Many veterans decide to pursue educational opportunities upon separating from service, and President Barack Obama has made a concerted effort to ensure that colleges and universities across the country are making it as easy as possible for troops to earn their degrees. Among the most significant of these programs has been Obama's so-called "8 Keys To Success," a plan he unveiled recently during a speech at the Disabled American Veterans National Convention last weekend.

What's in the plan? 
Many of the facets of the plan are not difficult for colleges to implement. First, and perhaps most importantly, Obama said schools should work to create a culture of trust and connectedness across the campus. The second piece of the plan is ensure student veterans have support from campus leadership. Obama's keys also include offering services such as academic, career and financial assistance before significant problems crop up. Other steps in the plan include centralizing campus wide efforts, using a uniform set of data, collaborating with local communities and preparing staff to meet the unique needs of student vets.

Hundreds of institutions following suit
More than 250 schools have been leading the way when it comes to helping veterans return to the classroom, and Obama says other institutions should follow suit. Doing so can help veterans earn degrees, certifications and other licensure that can make it easier for them to find jobs in the civilian realm. Obama's new plan has been applauded by many in both the education and military communities.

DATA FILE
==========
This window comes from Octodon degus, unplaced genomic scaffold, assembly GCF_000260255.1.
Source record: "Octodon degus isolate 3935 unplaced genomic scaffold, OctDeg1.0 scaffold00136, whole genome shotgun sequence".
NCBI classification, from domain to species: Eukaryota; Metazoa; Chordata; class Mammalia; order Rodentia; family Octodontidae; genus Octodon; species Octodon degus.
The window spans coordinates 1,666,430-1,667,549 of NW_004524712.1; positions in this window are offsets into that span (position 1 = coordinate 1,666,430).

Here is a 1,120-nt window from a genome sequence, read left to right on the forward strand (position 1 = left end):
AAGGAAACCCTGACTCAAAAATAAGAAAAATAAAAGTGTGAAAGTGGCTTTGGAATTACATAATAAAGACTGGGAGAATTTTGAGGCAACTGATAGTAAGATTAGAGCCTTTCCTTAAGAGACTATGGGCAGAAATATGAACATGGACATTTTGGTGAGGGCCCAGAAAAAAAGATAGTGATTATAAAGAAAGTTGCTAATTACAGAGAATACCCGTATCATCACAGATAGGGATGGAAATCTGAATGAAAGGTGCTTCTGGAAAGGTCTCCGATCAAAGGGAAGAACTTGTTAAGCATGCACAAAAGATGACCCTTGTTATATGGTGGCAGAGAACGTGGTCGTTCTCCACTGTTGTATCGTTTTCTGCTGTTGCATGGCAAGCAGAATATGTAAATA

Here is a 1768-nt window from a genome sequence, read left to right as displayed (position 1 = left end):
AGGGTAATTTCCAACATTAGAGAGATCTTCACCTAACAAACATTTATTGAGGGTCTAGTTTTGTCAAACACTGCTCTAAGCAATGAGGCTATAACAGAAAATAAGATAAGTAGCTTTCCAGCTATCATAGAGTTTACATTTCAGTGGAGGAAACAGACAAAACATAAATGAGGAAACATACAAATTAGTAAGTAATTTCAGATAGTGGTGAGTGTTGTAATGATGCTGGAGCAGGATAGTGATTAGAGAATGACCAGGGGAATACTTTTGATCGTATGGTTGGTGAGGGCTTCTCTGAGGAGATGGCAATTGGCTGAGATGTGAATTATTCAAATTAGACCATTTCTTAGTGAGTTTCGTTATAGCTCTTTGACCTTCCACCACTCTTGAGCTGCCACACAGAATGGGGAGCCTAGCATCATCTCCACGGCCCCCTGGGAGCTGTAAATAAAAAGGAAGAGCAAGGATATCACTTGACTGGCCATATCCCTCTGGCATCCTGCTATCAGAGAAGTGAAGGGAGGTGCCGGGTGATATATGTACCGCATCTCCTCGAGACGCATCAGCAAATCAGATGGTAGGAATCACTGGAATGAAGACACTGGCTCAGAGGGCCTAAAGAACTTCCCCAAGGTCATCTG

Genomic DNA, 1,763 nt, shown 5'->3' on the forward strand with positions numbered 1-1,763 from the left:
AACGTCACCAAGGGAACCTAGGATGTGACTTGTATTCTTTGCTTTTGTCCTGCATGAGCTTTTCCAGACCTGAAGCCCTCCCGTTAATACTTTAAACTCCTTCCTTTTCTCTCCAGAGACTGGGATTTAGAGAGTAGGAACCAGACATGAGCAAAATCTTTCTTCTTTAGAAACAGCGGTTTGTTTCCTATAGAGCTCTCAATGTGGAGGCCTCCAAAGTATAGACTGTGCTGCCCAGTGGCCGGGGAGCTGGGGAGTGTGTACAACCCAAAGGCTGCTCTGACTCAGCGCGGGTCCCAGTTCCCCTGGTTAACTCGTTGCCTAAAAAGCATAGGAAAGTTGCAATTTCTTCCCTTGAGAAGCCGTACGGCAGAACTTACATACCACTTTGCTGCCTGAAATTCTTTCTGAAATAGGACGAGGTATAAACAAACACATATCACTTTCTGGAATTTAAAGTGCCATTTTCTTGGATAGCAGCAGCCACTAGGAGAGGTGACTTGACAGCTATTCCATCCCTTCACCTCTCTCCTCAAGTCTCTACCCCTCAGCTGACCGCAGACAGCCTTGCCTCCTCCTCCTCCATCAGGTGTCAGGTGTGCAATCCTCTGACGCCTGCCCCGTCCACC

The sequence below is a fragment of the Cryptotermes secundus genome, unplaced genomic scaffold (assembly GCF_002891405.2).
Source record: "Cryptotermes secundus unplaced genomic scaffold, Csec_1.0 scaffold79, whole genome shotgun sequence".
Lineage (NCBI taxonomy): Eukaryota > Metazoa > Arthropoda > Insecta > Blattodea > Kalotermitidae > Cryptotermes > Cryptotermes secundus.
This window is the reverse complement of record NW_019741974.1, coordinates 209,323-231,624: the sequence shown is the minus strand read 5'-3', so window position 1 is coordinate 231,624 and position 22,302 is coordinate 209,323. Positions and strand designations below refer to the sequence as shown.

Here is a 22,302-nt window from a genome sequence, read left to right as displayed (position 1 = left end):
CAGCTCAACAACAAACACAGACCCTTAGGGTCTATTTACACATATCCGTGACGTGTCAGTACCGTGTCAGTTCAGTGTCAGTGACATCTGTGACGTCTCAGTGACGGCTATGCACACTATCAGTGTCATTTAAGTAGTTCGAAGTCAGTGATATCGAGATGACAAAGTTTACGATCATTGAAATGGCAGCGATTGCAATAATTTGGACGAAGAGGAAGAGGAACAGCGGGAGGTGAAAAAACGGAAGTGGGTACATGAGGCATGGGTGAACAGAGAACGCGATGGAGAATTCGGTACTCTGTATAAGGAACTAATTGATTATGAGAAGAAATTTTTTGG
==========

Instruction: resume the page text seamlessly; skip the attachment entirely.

"This is a major step forward in the Administration's work to encourage institutions of higher education to support Veterans with access to the courses and resources they need to ensure that they graduate and get good jobs," said U.S. Secretary of Education Arne Duncan.

A growing need
Making sure schools are prepared to cater to veteran students is of the utmost importance, especially as many of them return from Afghanistan. In fact, there has already been a considerable increase in the number of servicemembers using the Post-9/11 GI Bill. In 2012, nearly 500,000 used the popular education benefits, which was up considerably from the previous year, according to data from the Department of Defense.